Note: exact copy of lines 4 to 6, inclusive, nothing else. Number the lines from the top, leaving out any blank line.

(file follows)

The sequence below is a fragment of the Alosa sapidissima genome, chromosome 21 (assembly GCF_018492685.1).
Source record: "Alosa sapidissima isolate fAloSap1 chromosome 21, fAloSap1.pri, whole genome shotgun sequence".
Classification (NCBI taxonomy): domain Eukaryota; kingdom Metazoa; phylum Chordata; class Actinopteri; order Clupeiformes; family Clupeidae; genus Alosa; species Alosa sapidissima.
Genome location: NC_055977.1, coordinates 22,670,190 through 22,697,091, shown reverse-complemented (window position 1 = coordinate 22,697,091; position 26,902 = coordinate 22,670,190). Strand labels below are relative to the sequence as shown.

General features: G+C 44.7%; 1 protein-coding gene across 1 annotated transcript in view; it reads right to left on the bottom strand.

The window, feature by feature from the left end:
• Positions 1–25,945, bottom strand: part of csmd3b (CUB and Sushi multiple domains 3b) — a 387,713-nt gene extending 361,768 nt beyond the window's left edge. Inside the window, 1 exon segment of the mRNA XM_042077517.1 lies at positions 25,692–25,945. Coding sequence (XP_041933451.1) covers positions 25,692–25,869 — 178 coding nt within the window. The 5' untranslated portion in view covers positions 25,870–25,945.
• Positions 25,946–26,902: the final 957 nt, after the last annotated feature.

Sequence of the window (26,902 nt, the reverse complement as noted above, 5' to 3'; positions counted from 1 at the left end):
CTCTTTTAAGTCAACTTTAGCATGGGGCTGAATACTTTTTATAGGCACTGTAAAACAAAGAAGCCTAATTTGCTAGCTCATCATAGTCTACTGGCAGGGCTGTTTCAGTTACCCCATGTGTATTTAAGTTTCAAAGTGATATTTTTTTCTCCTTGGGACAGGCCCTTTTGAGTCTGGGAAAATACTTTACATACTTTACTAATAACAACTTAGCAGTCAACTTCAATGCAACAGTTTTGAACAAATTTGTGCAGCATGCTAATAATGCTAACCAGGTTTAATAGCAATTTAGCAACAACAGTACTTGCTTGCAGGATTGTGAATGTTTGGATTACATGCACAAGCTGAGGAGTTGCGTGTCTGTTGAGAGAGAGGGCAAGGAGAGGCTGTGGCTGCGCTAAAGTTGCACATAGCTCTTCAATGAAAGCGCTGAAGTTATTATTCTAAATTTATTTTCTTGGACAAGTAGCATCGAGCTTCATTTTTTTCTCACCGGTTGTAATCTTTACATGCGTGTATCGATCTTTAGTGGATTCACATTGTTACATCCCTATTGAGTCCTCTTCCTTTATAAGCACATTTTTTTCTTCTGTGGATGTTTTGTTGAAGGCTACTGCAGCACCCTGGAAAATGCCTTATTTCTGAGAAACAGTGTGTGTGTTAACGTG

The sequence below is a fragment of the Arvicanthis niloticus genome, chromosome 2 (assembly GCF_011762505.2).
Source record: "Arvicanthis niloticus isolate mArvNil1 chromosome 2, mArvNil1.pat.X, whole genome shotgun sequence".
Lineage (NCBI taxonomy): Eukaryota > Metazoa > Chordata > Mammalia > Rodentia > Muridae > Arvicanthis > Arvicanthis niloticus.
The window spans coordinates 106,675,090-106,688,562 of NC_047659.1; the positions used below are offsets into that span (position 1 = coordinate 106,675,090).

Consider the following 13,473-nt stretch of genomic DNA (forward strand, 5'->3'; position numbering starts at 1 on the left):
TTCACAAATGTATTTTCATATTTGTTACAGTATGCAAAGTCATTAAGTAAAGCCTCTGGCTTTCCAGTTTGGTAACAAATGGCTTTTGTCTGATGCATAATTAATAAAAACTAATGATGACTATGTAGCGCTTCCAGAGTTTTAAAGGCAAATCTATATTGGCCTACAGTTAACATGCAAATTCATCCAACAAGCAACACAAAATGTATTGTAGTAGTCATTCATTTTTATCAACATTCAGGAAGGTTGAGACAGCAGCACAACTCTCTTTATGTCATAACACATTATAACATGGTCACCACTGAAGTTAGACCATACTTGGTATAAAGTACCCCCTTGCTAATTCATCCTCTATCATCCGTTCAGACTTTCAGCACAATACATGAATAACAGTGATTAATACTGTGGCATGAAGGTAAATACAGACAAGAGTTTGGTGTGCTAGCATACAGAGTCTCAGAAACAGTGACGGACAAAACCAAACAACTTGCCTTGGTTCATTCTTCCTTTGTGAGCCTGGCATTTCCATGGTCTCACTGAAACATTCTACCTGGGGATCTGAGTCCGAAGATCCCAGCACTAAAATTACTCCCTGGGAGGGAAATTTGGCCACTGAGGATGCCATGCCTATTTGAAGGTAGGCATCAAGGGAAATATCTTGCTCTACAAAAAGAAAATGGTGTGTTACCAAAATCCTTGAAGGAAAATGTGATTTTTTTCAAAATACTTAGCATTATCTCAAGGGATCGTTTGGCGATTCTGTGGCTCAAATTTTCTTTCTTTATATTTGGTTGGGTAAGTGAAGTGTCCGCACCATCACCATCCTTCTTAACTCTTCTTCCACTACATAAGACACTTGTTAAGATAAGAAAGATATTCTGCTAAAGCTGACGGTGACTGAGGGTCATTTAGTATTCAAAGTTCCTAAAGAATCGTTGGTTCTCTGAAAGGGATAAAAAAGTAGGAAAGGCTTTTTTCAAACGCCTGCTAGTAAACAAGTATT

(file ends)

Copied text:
Genome location: NC_055977.1, coordinates 22,670,190 through 22,697,091, shown reverse-complemented (window position 1 = coordinate 22,697,091; position 26,902 = coordinate 22,670,190). Strand labels below are relative to the sequence as shown.

General features: G+C 44.7%; 1 protein-coding gene across 1 annotated transcript in view; it reads right to left on the bottom strand.

The window, feature by feature from the left end: